Teachers Are Great, But They’re Not the Only Ones

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2016-02-25 – I’ve had some great teachers. I’ve also had some that were less than great. Great or less than great, I admire people who have devoted their lives to the difficult (but probably rewarding) job of teaching our kids. I wish I could do it, but I can’t.

The thing that troubles me about the teaching profession is that it seems so unhappy. I can’t really think of another profession that complains as much as teachers.

Teachers aren’t the only ones who do great things for society. Take nurses, for example.

I could talk about many other professions, but I choose nurses. Like teachers, nurses fill an enormous need. Like teachers, nurses work hard. Like teachers, nurses are under appreciated. Like teaching profession, the nursing profession was historically a women’s profession.

A women’s profession. That’s an important point. Our society is not used to honoring women’s professions, even when they stop being women’s professions. But that’s a topic for another day.

The thing is that nurses don’t complain about patients the way that teachers complain about students and their parents—at least not publicly.

And here’s another comparison. Both teachers and nurses are hamstrung by “the system” in doing their jobs. Until recently, people with preexisting conditions were kept from advancing in both systems.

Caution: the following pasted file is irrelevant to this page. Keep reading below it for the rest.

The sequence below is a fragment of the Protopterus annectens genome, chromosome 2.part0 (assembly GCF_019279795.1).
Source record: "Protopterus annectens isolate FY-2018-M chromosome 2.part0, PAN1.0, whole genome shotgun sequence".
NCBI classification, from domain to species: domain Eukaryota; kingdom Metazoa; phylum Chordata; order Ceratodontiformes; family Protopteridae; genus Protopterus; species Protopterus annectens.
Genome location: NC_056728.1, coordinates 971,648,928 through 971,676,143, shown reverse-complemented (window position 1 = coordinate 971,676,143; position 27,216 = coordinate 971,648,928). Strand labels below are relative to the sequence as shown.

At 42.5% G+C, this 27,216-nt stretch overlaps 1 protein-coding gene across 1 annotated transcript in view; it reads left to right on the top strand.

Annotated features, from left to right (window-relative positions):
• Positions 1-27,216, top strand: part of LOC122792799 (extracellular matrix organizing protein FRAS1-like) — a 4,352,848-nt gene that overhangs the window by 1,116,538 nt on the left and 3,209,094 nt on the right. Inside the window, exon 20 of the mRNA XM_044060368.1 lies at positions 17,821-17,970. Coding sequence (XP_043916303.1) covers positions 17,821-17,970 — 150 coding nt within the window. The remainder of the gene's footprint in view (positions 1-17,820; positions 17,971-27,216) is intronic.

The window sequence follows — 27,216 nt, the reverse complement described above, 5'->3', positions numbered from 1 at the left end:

Because of Obamacare (and before that HIPAA) we know a little bit about preexisting medical conditions. Before Obamacare, if you were sick (i.e., you needed care) before you became part of the system, you were disqualified from getting care (unless it was an emergency). Obamacare has removed that obstacle. Needing care no longer disqualifies you from getting care.

In education, the preexisting condition exclusion still exists. If a child is sharp and basically not in need of much teaching, they sail through the system. If not (i.e., if the child has the preexisting condition of ignorance), the child is progressively deprived of education. Those who need teaching the most, get it the least.

This is systematic. It is not the teacher’s fault.

I’d like to see less complaining about the kids and their parents and more complaining about a system that operates more as a way to sort out bad apples and less as a school.

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